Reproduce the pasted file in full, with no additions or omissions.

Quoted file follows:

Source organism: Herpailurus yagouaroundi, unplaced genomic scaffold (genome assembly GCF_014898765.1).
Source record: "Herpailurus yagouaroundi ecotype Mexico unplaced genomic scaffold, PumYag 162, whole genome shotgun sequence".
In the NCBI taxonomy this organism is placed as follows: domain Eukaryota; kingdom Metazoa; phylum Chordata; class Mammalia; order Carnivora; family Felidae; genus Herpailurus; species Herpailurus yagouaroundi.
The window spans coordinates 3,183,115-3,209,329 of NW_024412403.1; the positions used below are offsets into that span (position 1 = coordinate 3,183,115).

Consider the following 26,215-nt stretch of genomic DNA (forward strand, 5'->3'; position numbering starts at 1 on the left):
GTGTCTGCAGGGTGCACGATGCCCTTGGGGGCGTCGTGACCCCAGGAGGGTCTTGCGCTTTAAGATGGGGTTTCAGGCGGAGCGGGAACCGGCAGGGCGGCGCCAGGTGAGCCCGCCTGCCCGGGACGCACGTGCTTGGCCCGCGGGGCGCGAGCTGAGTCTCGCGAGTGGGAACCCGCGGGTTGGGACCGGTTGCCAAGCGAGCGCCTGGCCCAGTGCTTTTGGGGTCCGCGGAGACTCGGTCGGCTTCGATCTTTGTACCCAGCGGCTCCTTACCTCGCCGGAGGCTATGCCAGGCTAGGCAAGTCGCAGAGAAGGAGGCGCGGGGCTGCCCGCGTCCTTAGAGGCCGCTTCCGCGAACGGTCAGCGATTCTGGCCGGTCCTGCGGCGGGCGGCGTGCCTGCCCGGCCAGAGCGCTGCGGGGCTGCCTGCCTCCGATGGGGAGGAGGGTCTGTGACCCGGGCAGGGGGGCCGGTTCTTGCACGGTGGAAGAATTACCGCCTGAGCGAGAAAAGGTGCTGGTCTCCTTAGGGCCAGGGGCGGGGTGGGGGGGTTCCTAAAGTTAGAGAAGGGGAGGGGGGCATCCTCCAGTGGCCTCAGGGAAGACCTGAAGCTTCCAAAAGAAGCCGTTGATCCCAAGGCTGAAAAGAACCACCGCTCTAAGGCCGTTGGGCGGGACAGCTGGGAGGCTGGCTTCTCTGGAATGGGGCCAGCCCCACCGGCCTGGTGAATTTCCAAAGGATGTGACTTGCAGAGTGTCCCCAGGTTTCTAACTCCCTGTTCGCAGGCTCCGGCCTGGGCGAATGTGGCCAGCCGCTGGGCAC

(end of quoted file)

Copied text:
Source organism: Herpailurus yagouaroundi, unplaced genomic scaffold (genome assembly GCF_014898765.1).
Source record: "Herpailurus yagouaroundi ecotype Mexico unplaced genomic scaffold, PumYag 162, whole genome shotgun sequence".
In the NCBI taxonomy this organism is placed as follows: domain Eukaryota; kingdom Metazoa; phylum Chordata; class Mammalia; order Carnivora; family Felidae; genus Herpailurus; species Herpailurus yagouaroundi.
The window spans coordinates 3,183,115-3,209,329 of NW_024412403.1; the positions used below are offsets into that span (position 1 = coordinate 3,183,115).

Consider the following 26,215-nt stretch of genomic DNA (forward strand, 5'->3'; position numbering starts at 1 on the left):
GTGTCTGCAGGGTGCACGATGCCCTTGGGGGCGTCGTGACCCCAGGAGGGTCTTGCGCTTTAAGATGGGGTTTCAGGCGGAGCGGGAACCGGCAGGGCGGCGCCAGGTGAGCCCGCCTGCCCGGGACGCACGTGCTTGGCCCGCGGGGCGCGAGCTGAGTCTCGCGAGTGGGAACCCGCGGGTTGGGACCGGTTGCCAAGCGAGCGCCTGGCCCAGTGCTTTTGGGGTCCGCGGAGACTCGGTCGGCTTCGATCTTTGTACCCAGCGGCTCCTTACCTCGCCGGAGGCTATGCCAGGCTAGGCAAGTCGCAGAGAAGGAGGCGCGGGGCTGCCCGCGTCCTTAGAGGCCGCTTCCGCGAACGGTCAGCGATTCTGGCCGGTCCTGCGGCGGGCGGCGTGCCTGCCCGGCCAGAGCGCTGCGGGGCTGCCTGCCTCCGATGGGGAGGAGGGTCTGTGACCCGGGCAGGGGGGCCGGTTCTTGCACGGTGGAAGAATTACCGCCTGAGCGAGAAAAGGTGCTGGTCTCCTTAGGGCCAGGGGCGGGGTGGGGGGGTTCCTAAAGTTAGAGAAGGGGAGGGGGGCATCCTCCAGTGGCCTCAGGGAAGACCTGAAGCTTCCAAAAGAAGCCGTTGATCCCAAGGCTGAAAAGAACCACCGCTCTAAGGCCGTTGGGCGGGACAGCTGGGAGGCTGGCTTCTCTGGAATGGGGCCAGCCCCACCGGCCTGGTGAATTTCCAAAGGATGTGACTTGCAGAGTGTCCCCAGGTTTCTAACTCCCTGTTCGCAGGCTCCGGCCTGGGCGAATGTGGCCAGCCGCTGGGCAC